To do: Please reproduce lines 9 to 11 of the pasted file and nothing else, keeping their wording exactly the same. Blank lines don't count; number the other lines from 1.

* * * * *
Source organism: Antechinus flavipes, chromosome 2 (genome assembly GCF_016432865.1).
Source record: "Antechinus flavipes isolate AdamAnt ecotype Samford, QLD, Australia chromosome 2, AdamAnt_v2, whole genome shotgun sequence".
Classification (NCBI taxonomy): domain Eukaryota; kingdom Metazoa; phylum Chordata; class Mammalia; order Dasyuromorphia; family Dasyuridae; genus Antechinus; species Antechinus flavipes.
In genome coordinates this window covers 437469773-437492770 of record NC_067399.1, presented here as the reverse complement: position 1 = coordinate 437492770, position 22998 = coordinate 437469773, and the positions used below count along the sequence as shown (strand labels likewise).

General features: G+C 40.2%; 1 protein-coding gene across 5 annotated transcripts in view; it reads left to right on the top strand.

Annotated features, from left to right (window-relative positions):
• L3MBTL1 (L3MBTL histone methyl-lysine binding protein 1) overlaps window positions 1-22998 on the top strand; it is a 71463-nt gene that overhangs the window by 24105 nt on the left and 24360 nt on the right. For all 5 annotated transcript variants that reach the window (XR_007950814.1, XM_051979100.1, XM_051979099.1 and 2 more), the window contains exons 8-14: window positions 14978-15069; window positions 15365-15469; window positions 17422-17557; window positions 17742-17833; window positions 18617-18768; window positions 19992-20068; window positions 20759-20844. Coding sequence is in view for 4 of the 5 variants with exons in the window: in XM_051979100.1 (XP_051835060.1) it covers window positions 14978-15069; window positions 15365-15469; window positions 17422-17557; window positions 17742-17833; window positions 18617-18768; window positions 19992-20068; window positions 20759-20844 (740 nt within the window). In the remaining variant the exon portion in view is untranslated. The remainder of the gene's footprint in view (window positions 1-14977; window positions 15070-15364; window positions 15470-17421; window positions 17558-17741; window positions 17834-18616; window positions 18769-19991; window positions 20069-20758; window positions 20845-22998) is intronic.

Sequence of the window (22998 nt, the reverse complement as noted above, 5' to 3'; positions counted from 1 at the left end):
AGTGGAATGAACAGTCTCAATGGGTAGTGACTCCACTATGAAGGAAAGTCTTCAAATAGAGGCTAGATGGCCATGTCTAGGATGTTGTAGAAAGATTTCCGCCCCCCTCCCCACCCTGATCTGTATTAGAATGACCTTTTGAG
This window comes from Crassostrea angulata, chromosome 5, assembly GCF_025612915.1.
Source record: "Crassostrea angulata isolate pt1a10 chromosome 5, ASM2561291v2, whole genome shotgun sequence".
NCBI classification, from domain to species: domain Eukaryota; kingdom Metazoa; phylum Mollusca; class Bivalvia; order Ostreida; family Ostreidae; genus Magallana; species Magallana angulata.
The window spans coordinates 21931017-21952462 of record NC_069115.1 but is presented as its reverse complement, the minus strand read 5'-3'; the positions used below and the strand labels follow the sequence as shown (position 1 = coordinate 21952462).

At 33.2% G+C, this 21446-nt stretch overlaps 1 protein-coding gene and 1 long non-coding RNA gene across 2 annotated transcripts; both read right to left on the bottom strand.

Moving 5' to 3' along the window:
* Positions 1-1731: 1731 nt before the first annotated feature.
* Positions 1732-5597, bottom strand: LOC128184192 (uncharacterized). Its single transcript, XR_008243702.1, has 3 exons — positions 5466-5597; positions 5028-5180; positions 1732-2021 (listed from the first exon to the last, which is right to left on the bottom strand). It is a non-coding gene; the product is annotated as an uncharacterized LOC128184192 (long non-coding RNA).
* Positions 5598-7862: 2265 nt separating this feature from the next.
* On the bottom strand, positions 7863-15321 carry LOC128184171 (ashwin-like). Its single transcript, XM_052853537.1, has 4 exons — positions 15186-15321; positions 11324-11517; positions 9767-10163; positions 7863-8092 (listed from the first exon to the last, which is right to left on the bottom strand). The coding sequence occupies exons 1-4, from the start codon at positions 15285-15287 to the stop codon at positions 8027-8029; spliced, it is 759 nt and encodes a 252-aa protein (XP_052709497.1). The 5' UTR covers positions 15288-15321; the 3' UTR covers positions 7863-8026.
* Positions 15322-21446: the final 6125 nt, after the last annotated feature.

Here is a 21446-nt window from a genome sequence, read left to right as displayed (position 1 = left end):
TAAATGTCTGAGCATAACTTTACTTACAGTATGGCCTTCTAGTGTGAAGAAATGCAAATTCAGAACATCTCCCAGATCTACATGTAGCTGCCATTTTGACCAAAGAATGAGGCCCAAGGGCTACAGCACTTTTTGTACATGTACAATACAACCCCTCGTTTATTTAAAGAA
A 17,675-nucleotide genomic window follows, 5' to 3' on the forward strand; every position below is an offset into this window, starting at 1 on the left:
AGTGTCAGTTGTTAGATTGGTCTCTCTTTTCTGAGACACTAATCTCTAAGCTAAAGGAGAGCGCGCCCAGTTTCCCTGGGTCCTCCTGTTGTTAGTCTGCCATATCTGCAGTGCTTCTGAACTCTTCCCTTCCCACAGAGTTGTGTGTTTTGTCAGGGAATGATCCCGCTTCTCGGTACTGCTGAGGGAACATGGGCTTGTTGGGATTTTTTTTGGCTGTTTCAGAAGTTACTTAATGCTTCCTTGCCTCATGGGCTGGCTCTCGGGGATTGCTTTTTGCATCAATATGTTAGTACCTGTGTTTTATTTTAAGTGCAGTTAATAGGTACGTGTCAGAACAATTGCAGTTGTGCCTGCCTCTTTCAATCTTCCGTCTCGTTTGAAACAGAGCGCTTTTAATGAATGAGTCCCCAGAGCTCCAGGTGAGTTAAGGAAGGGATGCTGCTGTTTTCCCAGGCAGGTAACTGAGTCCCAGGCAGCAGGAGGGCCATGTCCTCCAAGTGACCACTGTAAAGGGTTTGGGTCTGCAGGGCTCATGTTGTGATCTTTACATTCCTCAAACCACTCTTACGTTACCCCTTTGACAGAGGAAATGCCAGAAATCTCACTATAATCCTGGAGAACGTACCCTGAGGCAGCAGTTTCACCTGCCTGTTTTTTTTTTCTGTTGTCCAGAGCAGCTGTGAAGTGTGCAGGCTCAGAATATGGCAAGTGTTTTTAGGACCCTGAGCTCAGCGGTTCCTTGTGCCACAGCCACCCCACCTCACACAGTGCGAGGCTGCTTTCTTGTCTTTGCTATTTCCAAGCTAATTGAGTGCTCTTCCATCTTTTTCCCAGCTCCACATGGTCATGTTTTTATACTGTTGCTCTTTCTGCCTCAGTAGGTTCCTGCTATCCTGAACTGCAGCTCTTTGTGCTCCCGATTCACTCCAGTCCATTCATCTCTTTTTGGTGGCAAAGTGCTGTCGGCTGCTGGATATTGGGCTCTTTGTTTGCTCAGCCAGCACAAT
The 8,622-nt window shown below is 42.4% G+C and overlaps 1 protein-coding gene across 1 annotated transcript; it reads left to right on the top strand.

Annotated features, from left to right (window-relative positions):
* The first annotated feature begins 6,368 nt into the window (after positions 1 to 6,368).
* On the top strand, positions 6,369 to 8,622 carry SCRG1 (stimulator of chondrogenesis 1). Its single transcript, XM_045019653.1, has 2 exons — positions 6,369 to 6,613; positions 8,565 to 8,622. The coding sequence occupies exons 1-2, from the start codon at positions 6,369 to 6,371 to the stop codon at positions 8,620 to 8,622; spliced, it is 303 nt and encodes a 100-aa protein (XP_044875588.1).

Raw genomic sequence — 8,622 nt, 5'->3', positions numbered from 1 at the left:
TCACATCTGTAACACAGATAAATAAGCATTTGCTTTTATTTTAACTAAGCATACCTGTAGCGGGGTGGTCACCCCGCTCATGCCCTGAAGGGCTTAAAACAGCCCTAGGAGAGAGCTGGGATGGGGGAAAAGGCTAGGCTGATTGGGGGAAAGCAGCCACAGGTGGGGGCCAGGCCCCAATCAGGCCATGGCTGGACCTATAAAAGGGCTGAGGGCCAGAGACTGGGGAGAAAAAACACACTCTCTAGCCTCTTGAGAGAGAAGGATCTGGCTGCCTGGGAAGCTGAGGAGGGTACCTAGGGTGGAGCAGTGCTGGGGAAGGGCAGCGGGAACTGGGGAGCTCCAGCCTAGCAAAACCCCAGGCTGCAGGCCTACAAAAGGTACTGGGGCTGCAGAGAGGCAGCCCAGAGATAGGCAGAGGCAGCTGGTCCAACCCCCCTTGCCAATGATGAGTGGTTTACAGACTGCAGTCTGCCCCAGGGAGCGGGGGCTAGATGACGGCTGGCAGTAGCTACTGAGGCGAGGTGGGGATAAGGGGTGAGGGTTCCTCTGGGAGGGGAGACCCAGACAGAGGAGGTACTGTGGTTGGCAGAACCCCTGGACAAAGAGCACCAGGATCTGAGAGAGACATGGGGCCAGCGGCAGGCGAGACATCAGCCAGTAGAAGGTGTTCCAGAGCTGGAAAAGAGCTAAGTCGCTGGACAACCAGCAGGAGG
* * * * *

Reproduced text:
AGTGGAATGAACAGTCTCAATGGGTAGTGACTCCACTATGAAGGAAAGTCTTCAAATAGAGGCTAGATGGCCATGTCTAGGATGTTGTAGAAAGATTTCCGCCCCCCTCCCCACCCTGATCTGTATTAGAATGACCTTTTGAG
This window comes from Crassostrea angulata, chromosome 5, assembly GCF_025612915.1.
Source record: "Crassostrea angulata isolate pt1a10 chromosome 5, ASM2561291v2, whole genome shotgun sequence".